Another great contribution to humanity from the folks who brought you Chuck E. Cheese and Atari

Guest post: Chris Matyszczyk explores the latest high-tech concept in dining from Nolan Bushnell, of Chuck E. Cheese and Atari fame.

Guest post: Chris Matyszczyk explores the latest high-tech concept in dining from Nolan Bushnell, of Chuck E. Cheese and Atari fame.

We all have our bad waiter stories. I confess that recently, in Europe, I sat in a restaurant for almost an hour waiting for a bill that never arrived. Yes, I do mean never.

And last year I was in a restaurant when a waiter delivered a plate to me and mused beyond his ganja haze:

"What did you order?"

"Fish," I said.

"Well, I got you chicken," he said with a smile that vaguely reminded my of the sincerity of Senator Larry Craig.


But now we have uWink. This is a new restaurant chain that doesn't eliminate waiters as much as castrate them. uWink advertises itself with three words that make any techie salivate: Food. Drinks. Media.

The latest venture from Nolan Bushnell, former CEO of those very similar companies, Chuck E. Cheese and Atari, uWink dispenses with the need to give your order to a waiter. Instead, you have a touch screen, very similar to the ones wait staff use to transmit your order to kitchens. Or airlines use to make you do their work for them.


Clearly, the idea is that no theology student or highly talented out-of-work actor/dancer/comedian can possibly get your order wrong. So the tech world contributes yet another joist to the sturdy foundation that is world efficiency. In fact, uWink's claims that its software approach to ordering will reduce labor costs by approximately 5 percent.

However, uWink goes further in its attempt to improve human interaction. Because it is more than likely that the people you are having dinner with are duller than a Wisconsin pond at midnight, you can also use the ordering screens to play video games. (It's what Bushnell calls "social gaming," which includes basic rules such as "the game controller must be as easy to use as a fork," and "games must be classy or funny, not coarse or vulgar.")

"Darling, you said you had something special to say to me tonight," she said, looking lovingly into his eyes. "Damn, the red square touched my black square! I lost!" he replied looking hatingly at the screen.

Squares is just one of the games your ordering screen has to offer. There is Zillionaire, which is, apparently, just like Who Wants to be a Millionaire "only a zillion times better."

What, we get a zillion Meredith Vieras? A zillion Regis Philbins? Or perhaps we get the chance to phone a zillion friends around the world to get our answers? Can we poll everyone in the restaurant in an Ask the Audience feature?

Then there is the utterly engrossing Trielevator. I cannot compete with the power of the sell on uWink's own website: "This is a fast paced game where you stack cards on top of each other in numerical order from least to greatest or greatest to least. As you clear the levels you get extra points!"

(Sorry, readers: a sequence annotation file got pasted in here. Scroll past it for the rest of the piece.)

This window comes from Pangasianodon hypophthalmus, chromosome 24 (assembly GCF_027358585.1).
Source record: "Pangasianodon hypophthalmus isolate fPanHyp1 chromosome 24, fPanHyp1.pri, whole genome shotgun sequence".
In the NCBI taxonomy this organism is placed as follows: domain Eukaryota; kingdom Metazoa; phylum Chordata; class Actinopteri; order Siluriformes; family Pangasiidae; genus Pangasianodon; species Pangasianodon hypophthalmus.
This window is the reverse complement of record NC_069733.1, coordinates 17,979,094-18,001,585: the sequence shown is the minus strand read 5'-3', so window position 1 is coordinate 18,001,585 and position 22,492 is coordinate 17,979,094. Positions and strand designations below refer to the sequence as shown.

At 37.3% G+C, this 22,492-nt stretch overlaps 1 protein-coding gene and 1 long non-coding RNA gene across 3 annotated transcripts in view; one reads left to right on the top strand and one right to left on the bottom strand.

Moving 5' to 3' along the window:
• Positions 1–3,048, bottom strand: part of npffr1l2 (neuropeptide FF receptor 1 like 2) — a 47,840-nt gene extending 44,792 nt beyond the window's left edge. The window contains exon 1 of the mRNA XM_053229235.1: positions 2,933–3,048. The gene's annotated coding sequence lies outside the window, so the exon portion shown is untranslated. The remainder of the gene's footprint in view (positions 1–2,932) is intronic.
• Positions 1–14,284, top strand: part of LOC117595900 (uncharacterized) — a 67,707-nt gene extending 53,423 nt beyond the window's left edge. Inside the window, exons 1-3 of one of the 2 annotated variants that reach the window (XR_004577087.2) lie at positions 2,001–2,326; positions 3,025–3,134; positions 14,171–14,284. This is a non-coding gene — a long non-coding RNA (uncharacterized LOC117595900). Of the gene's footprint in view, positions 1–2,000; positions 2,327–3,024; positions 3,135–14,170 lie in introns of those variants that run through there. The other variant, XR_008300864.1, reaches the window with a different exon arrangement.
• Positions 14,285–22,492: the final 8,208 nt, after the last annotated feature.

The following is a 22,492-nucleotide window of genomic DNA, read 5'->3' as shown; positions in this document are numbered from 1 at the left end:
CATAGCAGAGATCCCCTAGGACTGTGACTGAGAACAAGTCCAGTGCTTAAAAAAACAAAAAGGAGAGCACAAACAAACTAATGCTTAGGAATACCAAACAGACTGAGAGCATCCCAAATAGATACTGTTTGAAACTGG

I have always wanted to stack cards on top of each other in a restaurant. Just as I have always wanted extra points. But I am not sure the uWink method is the way I would ideally choose.

To be fair to uWink (oh, please, I am able to do this) the games do have multiplayer options. The screens, however, do not appear to have a "does the cabernet come out of a box?" option. Or a "is this meat beef or horse?" option. Or even a "is tonight's chef sober?" option.

I imagine one of my greatest dilemmas, were I to inadvertantly stumble into a uWink franchise, would lie in trying to decide whether to tip the person who brought my food out (as it appears they have not managed to co-develop food-carrying robots with David Levy or any other disciple of singularity) or to tip the machine for its never-ending supply of card-stacking entertainment.

Yet as the world hurtles in the never-ending quest of lowering costs and heightening entertainment, I would love to see the concept taken up by restaurants of a more elevated nature.

I can just see the famous French Laundry allowing you to take Mensa tests while waiting for Hubert Keller's kitchen to raise your palate to a Pavlovian pitch.

I can definitely imagine Alain Ducasse using the screens to teach dumb foreigners for once, just once, to pronounce ONE French dish correctly. "REPETEZ! FWA GRA!! NOT FOYE GRASS!!!"

And wouldn't you just adore it if Gordon Ramsay, a man who uses the f-word even more than your average offensive lineman, got together with those adorable entertainers at Ultimate Fighting and used the screens to show you the optimal maneuvers involved in punching out a slapdash sous-chef?

For those of you who wish to hotfoot it this instant to have a quick uWink, it appears from their Web site that there is only one franchise, situated in the Westfield Promenade in Woodland Hills, California.

I am heartened that, according to the U.S. Census Bureau, the dominant business sector in the area is "Professional, Scientific and Technical Services." By a margin of two to one.